In order to properly judge any given draft class, you absolutely need at least three years of production … but I’m impatient.
We’re only halfway through the first year of the 2018 draft classes’ careers, but with four of the six draft picks seeing meaningful playing time, we can still get a good indication of how Ryan Pace performed in his fourth draft as general manager.
So let’s take a look at how each player is doing so far.
First Round, 8th overall: LB Roquan Smith
Roquan Smith’s holdout in the preseason seems so long ago. His long absence affected his playing time and performance early on, but he has been every bit as advertised in the last few weeks.
He currently has 64 tackles (second on the team), three sacks and a forced fumble despite only playing in 78 percent of the team’s defensive snaps. Over a full season, that translates to 112 tackles, five sacks and two forced fumbles.
With his playing time increasing, I would expect his final numbers to be even better.
His speed and ability to diagnose plays is evident and has improved each week. He has a two-game streak of double-digit tackles, and I would expect that to continue as he has been all over the field.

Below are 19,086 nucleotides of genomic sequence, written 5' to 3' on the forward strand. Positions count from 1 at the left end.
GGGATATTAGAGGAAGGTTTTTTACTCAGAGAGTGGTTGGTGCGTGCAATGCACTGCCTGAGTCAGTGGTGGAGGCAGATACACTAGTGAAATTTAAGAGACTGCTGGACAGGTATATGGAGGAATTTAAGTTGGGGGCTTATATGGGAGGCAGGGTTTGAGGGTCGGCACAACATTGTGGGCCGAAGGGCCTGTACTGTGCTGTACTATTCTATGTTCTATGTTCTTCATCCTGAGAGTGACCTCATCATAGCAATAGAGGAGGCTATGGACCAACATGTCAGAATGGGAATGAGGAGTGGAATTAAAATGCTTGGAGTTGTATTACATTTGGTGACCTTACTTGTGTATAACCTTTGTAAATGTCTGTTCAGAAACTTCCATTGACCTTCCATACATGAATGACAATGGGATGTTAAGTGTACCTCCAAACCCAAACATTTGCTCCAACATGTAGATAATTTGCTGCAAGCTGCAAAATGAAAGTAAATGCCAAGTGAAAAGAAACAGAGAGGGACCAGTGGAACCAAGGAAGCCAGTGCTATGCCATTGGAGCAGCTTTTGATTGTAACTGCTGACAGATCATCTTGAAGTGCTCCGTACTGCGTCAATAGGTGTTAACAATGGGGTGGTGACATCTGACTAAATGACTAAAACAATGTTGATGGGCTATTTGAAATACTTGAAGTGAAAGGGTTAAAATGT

The one area where Smith can improve is in his tackling. He already has eight missed tackles this season. But the biggest knock on Smith so far is something that is completely out of his control.
Darius Leonard (Colts second-round pick) and Leighton Vander Esch ( the Cowboys 19th overall pick) have been studs for their defenses and have frankly played better than Smith early on.
Don’t worry – Smith is starting to catch up.
Now that Smith has had some time to adjust, he has shown improvements in recent weeks with 45 tackles over his last five games, including 22 over the last two. In that span, he has only one missed tackle as he seems to have put that issue behind him.
With his best game as a pro coming this last week against the Lions, Smith’s arrow is pointing up and the sky’s the limit for the athletic linebacker.
Second Round, 39th overall: G James Daniels
James Daniels was the sixth interior offensive lineman taken in the 2018 draft. He did not play right away, making his first appearance in Week 4 against the Buccaneers. He rotated with Eric Kush before making his first start in Week 8 against the Jets.
He’s played fairly well and is third amongst rookie offensive guards who have played at least 100 snaps in pressure rate allowed. He is also the only one of those players to not allow a sack so far this season.